Soon after we had examined this place, we took boat, and asked Titubbalo to go with us to the other side of the bay; but he refused, and advised us not to go, for he said the country there was inhabited by people who were not subject to Tootahah, and who would kill both bim and us. Upon receiving this intelligence, we did not, as may be imagined, relinquish our enterprise; but we immediately loaded our pieces with ball: This was so well understood by Tituboalo as a precaution which rendered us formidable, that he now consented to be of our party.
Having rowed till it was dark, we reached a low neck of land, or isthmus, at the bottom of the bay, that divides the island into two peninsulas, each of which is a district or government wholly independent of the other. From Port Royal, where the ship was at anchor, the coast trends E. by S. and E.S.E. ten miles, then S. by E. and S. eleven miles to the isthmus. In the first direction, the shore is in general open to the sea; but in the last it is covered by reefs of rocks, which form several good harbours, with safe anchor2 H
age, in 16, 18, 20, and 24 fathom of water, with other conveniences. As we had not yet got into our enemy's country, we determined to sleep on shore: We landed, and though we found but few houses, we saw several double canoes, whose owners were well known to us, and who provided us with supper and lodging; of which Mr Baoks was indebted for his share to Ooratooa, the lady who had paid him her compliments in so singular a manner at the fort.
In the morning, we looked about the country, and found it to be a marshy Aat, about two miles over, across which the natives haul their canoes to the corresponding bay on the other side. We then prepared to continue our route for what Tituboalo called the other kingdom ; he said that the name of it was Tiarrabou, or Otaheite Ete; and that of the chief who governed it, Waheatua: Upon this occasion also, we learnt that the name of the peninsula where we had taken our station was Opoureonu, or Otuheite Nue. Our new associate seemed to be now in better spirits than he had been the day before ; the people in Tiarrabou would not kill us, he said, but he assured us that we should be able to procure no victuals among them; and indeed we had seen no bread-fruit since we set out.
After rowing a few miles, we landed in a district, which was the dominion of a chief called Maraitata, the buryingplace of men, whose father's name was Pahairedo, the stealer of boats. Though these names seemed to favour the account that had been given by Tituboalo, we soon found that it was not true. Both the father and the son received us with the greatest civility, gave us provisions, and, after some delay, sold us a very large hog for a hatchet. A crowd soon gathered round us, but we saw only two people that we knew; neither did we observe a single bead or ornament among them that had come from our ship, though we saw several things which had been brought from Europe. In one of the houses lay two twelve-pound shot, one "of which was marked with the broad arrow of England,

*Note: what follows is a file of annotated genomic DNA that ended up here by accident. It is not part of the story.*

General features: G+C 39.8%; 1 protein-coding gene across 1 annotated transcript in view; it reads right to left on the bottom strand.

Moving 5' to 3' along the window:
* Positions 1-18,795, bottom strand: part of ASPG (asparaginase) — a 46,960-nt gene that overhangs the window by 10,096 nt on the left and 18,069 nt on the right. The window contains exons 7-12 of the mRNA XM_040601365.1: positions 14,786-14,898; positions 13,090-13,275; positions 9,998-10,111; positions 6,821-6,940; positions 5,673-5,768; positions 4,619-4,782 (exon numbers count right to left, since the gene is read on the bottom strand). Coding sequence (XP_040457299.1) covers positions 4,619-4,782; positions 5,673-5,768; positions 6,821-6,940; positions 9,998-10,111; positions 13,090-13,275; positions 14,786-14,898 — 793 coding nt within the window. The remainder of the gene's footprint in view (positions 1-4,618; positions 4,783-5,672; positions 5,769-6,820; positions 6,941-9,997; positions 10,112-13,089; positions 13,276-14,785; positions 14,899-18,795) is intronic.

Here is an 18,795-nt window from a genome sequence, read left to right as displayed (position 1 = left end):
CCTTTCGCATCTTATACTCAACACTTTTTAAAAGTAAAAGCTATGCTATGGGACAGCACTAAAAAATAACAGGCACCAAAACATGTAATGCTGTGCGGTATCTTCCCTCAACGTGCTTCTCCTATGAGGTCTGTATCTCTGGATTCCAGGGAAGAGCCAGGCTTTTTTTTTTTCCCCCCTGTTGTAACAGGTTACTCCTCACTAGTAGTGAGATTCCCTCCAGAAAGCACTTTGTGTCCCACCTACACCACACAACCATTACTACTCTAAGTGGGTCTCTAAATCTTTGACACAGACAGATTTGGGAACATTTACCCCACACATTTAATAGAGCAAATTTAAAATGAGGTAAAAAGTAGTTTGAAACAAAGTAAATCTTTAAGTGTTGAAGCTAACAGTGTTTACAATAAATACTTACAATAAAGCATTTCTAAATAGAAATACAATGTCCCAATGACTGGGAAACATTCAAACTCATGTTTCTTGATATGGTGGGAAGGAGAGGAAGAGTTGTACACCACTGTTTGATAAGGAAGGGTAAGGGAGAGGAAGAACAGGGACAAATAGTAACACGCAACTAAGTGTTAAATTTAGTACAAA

though the people said they had them from the ships that lay in Bougainville's harbour.
We proceeded on foot till we came to the district which was immediately under the government of the principal chief, or king of the peninsula, Waheatua. Waheatua had úa son, but whether, according to the custom of Opoureonu, ? he administered the government as regent, or in his own
right, is uncertain. This district consists of a large and fertile plain, watered by a river so wide, that we were obliged to ferry over it in a canoe ; our Indian train, however, chose to swim, and took to the water with the same facility as a pack of hounds. In this place we saw no house that appeared to be inhabited, but the ruins of many, that had been very large. We proceeded along the shore, which forms a bay, called Oaitipeha, and at last we found the chief sitting near some pretty canoe awnings, under which, we supposed, he and his attendants slept. He was a thin old man, with a very white head and beard, and had with him a comely woman, about five-and-twenty years old, whose name was Toudidde. We had often heard the name of this woman, and, from report and observation, we had reason to think that she was the Oberea of this peninsula. From this place, between which and the isthmus there are other har: bours, formed by the reefs that lie along the shore, where shipping may lie in perfect security, and from whence the land trends S.S. E. and S. to the S. E. part of the island, we were accompanied by Tearee, the son of Waheatua, of - whom we had purchased a hog, and the country we passed through appeared to be more cultivated than any we had seen in other parts of the island: The brooks were every where banked into narrow channels with stone, and the shore had also a facing of stone, where it was washed by the sea.
The houses were neither large nor numerous, but is the canoes that were hauled up along the shore were almost innumerable, and superior to any that we had seen before, both in size and make; they were longer, the sterns were higher, and the awnings were supported by pillars. At almost every point there was a sepulchral building, and there were inany of them also in land. They were of the same figure as those in Opoureonu, but they were cleaner and better kept, and decorated with many carved boards, which were set upright, and on the top of which were various figures of birds and men : On one in particular, there was the representation of a cock, which was painted red and yellow, to imitate the feathers of that animal, and rude images of men were, in some of them, placed one upon the head of another. But in this part of the country, however fertile and cultivated, we did not see a single bread-fruit; the trees were entirely bare, and the inhabitants seemed to subsist